It’s creeping up on me.
As my first full draft of my book “Threads Around the World: From Arabian Weaving to Batik in Zimbabwe” neared completion, I started thinking of a second volume. I told myself that if the book was well received I’d write a second volume.
After the book was published, I found myself bogged down with marketing—giving presentations and interviews, writing textile essays for various publications, and attending book events. I didn’t have enough breathing room to think about another volume.
As the excitement over the first textile book subsided, my focus shifted. Perhaps I needed a break from writing anything textile-related. I found myself concentrating on memoir. (My first book is a memoir about recovery from brain injury and I was now writing about living with brain injury, how it changed my perception of the world.) But my passionate interest in ethnic textiles prevailed. I continued to write about ethnic textiles for the WARP (Weave A Real Peace https://weavearealpeace.org/ ) and was always on the lookout for interesting traditional textiles.
On social media, I noticed an ad for Jamdani textiles (handwoven in Bengal)—sheer textiles with opaque motifs, all woven in the same color. The effect was stunning. I purchased a Jamdani shawl online—I had to see whether its beauty survived close-up scrutiny. It did. I should write a chapter on Jamdani textiles.
When I came across a knitter on Etsy who knitted Faroese shawls, I ordered one. I’d already written an article for the WARP newsletter about shawls made in the Faroe Islands. If I ordered a Faroese shawl from her, I could use it for photos for a chapter. I’d open the essay with the line—”In the Faroe Islands sheep outnumber the human inhabitants two to one.”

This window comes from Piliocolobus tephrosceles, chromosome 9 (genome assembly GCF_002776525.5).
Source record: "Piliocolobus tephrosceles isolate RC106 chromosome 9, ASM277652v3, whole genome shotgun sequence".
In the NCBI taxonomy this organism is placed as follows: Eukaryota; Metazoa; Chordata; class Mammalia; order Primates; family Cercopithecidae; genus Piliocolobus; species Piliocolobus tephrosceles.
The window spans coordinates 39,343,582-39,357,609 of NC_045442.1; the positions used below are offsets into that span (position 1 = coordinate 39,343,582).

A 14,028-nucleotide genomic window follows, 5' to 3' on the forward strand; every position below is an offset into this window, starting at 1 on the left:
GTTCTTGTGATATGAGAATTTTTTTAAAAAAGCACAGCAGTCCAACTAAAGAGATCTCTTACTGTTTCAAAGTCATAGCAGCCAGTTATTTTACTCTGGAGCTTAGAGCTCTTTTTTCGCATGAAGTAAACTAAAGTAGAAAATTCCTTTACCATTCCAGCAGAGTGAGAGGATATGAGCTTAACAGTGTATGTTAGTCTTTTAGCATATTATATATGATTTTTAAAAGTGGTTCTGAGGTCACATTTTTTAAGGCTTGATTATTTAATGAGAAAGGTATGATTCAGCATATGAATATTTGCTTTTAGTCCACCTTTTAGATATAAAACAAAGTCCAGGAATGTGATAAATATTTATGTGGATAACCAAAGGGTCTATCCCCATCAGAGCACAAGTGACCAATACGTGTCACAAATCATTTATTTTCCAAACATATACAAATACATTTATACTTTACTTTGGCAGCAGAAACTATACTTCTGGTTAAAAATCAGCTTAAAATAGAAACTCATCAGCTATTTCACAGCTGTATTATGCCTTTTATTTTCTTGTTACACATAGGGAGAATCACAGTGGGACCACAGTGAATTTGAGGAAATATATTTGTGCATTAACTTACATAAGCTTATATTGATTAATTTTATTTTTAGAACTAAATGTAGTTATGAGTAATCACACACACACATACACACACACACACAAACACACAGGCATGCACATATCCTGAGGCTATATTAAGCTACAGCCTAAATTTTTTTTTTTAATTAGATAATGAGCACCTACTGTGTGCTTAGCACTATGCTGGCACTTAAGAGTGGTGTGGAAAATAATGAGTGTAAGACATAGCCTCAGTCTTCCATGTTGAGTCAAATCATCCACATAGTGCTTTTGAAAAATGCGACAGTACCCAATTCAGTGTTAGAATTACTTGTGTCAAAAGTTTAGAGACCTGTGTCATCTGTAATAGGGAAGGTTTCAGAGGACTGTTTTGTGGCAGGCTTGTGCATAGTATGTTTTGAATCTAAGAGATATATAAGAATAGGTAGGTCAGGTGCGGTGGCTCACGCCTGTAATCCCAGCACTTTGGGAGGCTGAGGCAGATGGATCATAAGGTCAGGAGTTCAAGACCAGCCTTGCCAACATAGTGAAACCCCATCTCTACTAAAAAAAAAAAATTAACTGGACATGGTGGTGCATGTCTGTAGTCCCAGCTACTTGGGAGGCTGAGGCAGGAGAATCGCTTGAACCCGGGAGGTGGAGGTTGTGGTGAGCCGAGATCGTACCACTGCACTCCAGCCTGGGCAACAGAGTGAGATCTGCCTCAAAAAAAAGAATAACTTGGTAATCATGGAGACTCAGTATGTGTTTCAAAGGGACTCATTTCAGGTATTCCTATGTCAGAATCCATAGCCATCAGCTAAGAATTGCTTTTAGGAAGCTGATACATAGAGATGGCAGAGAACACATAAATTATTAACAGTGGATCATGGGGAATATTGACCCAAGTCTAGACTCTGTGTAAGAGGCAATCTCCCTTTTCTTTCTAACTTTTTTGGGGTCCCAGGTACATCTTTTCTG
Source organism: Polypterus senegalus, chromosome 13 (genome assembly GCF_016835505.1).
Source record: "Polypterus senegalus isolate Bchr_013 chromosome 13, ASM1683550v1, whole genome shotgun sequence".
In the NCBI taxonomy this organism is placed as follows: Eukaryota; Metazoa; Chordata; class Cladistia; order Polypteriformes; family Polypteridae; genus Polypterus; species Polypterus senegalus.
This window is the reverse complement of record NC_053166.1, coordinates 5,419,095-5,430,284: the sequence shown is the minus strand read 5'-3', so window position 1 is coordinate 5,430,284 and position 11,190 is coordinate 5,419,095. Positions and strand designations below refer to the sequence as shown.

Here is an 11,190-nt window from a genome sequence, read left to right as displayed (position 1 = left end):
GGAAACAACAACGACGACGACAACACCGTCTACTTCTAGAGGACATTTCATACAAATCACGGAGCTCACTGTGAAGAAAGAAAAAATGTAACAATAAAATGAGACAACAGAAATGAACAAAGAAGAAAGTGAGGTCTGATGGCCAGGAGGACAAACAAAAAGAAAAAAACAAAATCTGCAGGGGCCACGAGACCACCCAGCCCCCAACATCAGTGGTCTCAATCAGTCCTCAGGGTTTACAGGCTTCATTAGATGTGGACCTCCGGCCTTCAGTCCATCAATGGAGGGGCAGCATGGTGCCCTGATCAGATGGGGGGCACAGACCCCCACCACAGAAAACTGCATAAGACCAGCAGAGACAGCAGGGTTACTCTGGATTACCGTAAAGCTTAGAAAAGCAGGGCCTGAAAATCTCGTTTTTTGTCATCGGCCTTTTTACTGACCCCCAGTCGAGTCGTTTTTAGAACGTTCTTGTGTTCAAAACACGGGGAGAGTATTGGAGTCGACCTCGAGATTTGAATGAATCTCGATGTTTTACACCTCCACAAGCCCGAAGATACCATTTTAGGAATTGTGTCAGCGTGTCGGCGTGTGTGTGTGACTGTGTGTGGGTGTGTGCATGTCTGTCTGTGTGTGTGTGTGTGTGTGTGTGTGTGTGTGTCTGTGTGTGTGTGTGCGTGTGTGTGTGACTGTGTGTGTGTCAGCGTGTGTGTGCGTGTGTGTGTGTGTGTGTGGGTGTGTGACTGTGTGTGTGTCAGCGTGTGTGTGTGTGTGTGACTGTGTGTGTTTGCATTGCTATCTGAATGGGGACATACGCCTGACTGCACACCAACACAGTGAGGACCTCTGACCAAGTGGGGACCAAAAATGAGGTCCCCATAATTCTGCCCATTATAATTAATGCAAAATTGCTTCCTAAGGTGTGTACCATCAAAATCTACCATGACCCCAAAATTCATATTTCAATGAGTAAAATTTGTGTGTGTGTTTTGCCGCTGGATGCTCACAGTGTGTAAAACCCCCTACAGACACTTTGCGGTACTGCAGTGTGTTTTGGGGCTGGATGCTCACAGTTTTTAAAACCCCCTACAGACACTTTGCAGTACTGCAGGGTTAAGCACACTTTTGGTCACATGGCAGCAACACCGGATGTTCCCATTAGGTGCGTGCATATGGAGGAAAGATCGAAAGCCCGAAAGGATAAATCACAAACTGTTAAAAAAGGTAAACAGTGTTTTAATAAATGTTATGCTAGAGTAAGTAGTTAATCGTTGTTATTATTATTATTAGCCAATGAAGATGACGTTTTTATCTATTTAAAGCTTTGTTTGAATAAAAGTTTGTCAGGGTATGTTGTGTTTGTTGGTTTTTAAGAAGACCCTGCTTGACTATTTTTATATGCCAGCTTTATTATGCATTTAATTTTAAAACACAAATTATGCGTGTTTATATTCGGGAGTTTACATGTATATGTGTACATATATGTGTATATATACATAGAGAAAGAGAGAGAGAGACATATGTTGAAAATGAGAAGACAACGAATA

Through my online presence, I recently came in contact with a young man from a village in the Eastern Himalayas. I was intrigued by a photo of a handwoven cotton blanket he posted. How did the weavers achieve the fluffiness on it one side? Was it knotted pile? Or something else? We started interacting online. After a few exchanges, he invited me to visit his village to weave with his mother. I hope to, sometime in the Fall of 2022—It would certainly make for a good story for my next textile book.
More and more, as I went through my daily life, I thought of textile techniques I encountered in terms of whether they had the making of one of the chapters in Volume II.
When I first wrote a newsletter article about the textiles of the Shipibo tribe in Peru, the sparse resources contained little information. Now more than a decade later, there’s plenty of information readily available. A chapter on Shipibo textiles is a must.
I also came across a wealth of information about Kaitag embroidery from the district of Dagestan in Russia. I was fortunate enough to meet (online) a Dagestani embroiderer—I could ask her for photos of the process.
I attended a fabulous exhibit on ikat textiles from Uzbekistan and bought a wonderful book about them in the museum gift shop. It contained all the information I needed for a chapter on Uzbek ikat.
I perused the articles I’d already written for WARP, and counted off the new ones I’d like to write—I definitely have enough for a second volume.
Will this blog-post trigger my writing for the second volume of my textile book? I’m certainly close to that point.